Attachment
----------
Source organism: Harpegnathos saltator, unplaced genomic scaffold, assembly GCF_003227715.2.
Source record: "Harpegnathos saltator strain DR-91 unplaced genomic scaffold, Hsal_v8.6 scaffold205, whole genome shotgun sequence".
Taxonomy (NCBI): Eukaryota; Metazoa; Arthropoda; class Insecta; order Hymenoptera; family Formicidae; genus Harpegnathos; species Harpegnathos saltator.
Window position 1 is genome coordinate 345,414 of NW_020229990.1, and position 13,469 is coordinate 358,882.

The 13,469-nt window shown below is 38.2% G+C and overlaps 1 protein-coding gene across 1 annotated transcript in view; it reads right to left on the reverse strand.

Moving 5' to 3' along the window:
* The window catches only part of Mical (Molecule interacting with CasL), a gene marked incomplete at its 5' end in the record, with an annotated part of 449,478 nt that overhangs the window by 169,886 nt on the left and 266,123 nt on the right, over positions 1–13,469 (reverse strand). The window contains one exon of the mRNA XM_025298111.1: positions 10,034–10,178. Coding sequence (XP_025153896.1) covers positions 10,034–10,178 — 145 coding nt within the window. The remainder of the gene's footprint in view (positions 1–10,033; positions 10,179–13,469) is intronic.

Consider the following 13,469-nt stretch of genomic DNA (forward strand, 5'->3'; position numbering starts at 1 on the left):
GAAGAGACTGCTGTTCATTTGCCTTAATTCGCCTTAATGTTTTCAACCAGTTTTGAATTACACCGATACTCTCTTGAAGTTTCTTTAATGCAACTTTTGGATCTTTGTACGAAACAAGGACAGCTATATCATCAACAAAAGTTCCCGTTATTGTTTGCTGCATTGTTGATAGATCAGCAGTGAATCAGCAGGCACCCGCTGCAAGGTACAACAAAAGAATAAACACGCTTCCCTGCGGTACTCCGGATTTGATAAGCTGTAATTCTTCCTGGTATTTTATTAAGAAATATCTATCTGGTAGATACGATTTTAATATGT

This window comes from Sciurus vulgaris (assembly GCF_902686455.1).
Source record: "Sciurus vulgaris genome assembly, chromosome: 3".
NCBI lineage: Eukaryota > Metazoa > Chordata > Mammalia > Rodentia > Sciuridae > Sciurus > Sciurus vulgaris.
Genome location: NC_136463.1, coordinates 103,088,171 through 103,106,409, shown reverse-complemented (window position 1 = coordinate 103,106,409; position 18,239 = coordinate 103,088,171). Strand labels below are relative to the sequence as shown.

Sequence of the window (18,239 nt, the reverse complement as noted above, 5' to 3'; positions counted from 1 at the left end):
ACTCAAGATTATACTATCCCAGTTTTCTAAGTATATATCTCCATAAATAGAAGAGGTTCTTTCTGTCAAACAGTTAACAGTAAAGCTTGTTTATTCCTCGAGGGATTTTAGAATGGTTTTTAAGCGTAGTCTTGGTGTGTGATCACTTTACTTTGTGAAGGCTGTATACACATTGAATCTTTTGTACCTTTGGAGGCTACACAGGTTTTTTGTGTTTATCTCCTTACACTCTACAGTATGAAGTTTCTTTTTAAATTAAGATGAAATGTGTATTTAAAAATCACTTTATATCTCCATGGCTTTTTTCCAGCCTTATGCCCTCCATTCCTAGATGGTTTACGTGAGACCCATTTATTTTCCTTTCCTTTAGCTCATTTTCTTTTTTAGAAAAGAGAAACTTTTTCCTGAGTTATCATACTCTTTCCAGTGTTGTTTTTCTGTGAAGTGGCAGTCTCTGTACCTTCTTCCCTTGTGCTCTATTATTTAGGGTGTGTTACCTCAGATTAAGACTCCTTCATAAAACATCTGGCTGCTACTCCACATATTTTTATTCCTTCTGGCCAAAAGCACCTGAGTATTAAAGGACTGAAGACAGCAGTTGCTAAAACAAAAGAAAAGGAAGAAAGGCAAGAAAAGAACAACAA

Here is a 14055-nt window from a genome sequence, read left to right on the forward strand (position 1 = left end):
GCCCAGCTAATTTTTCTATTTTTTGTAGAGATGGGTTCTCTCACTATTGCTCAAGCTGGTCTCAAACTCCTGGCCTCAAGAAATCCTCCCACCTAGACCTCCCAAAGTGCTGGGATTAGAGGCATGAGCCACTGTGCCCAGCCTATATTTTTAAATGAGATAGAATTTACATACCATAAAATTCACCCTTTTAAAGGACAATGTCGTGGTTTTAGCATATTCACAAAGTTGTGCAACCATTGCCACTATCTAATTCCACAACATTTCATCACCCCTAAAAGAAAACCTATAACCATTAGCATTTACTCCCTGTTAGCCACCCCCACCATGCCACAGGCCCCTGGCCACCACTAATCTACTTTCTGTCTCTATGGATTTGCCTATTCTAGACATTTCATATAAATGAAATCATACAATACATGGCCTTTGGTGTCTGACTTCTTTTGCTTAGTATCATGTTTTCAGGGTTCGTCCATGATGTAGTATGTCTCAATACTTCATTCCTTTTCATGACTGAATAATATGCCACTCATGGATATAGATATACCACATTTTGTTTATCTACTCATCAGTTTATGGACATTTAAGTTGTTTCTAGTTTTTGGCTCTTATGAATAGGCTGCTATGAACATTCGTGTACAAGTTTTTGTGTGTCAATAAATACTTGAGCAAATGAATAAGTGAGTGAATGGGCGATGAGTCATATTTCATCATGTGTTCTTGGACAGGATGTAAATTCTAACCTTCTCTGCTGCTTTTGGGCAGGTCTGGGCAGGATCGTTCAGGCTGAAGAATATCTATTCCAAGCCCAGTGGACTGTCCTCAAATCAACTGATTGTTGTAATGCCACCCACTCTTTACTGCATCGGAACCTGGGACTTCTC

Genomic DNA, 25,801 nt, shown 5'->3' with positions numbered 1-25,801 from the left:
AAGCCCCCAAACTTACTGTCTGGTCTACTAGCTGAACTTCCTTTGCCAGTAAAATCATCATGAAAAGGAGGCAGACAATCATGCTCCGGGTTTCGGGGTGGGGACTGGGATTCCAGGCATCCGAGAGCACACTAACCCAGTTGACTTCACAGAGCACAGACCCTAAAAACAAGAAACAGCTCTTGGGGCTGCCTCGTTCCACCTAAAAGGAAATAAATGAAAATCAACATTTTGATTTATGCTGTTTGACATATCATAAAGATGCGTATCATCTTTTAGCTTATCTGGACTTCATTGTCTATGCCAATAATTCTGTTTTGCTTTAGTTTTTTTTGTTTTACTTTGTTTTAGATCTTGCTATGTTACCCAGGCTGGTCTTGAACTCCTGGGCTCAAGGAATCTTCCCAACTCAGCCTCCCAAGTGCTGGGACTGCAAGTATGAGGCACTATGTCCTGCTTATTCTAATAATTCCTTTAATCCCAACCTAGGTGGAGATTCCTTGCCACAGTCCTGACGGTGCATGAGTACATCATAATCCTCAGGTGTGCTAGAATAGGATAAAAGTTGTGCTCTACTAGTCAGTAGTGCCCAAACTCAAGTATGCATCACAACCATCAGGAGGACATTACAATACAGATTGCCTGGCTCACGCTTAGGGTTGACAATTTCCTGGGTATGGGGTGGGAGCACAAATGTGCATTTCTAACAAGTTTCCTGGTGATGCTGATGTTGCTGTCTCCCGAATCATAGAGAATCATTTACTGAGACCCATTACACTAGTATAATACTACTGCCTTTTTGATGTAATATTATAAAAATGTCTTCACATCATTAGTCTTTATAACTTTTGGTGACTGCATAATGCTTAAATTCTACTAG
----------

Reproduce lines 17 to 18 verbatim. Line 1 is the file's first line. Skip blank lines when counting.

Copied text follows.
GCCCAGCTAATTTTTCTATTTTTTGTAGAGATGGGTTCTCTCACTATTGCTCAAGCTGGTCTCAAACTCCTGGCCTCAAGAAATCCTCCCACCTAGACCTCCCAAAGTGCTGGGATTAGAGGCATGAGCCACTGTGCCCAGCCTATATTTTTAAATGAGATAGAATTTACATACCATAAAATTCACCCTTTTAAAGGACAATGTCGTGGTTTTAGCATATTCACAAAGTTGTGCAACCATTGCCACTATCTAATTCCACAACATTTCATCACCCCTAAAAGAAAACCTATAACCATTAGCATTTACTCCCTGTTAGCCACCCCCACCATGCCACAGGCCCCTGGCCACCACTAATCTACTTTCTGTCTCTATGGATTTGCCTATTCTAGACATTTCATATAAATGAAATCATACAATACATGGCCTTTGGTGTCTGACTTCTTTTGCTTAGTATCATGTTTTCAGGGTTCGTCCATGATGTAGTATGTCTCAATACTTCATTCCTTTTCATGACTGAATAATATGCCACTCATGGATATAGATATACCACATTTTGTTTATCTACTCATCAGTTTATGGACATTTAAGTTGTTTCTAGTTTTTGGCTCTTATGAATAGGCTGCTATGAACATTCGTGTACAAGTTTTTGTGTGTCAATAAATACTTGAGCAAATGAATAAGTGAGTGAATGGGCGATGAGTCATATTTCATCATGTGTTCTTGGACAGGATGTAAATTCTAACCTTCTCTGCTGCTTTTGGGCAGGTCTGGGCAGGATCGTTCAGGCTGAAGAATATCTATTCCAAGCCCAGTGGACTGTCCTCAAATCAACTGATTGTTGTAATGCCACCCACTCTTTACTGCATCGGAACCTGGGACTTCTC

Genomic DNA, 25,801 nt, shown 5'->3' with positions numbered 1-25,801 from the left: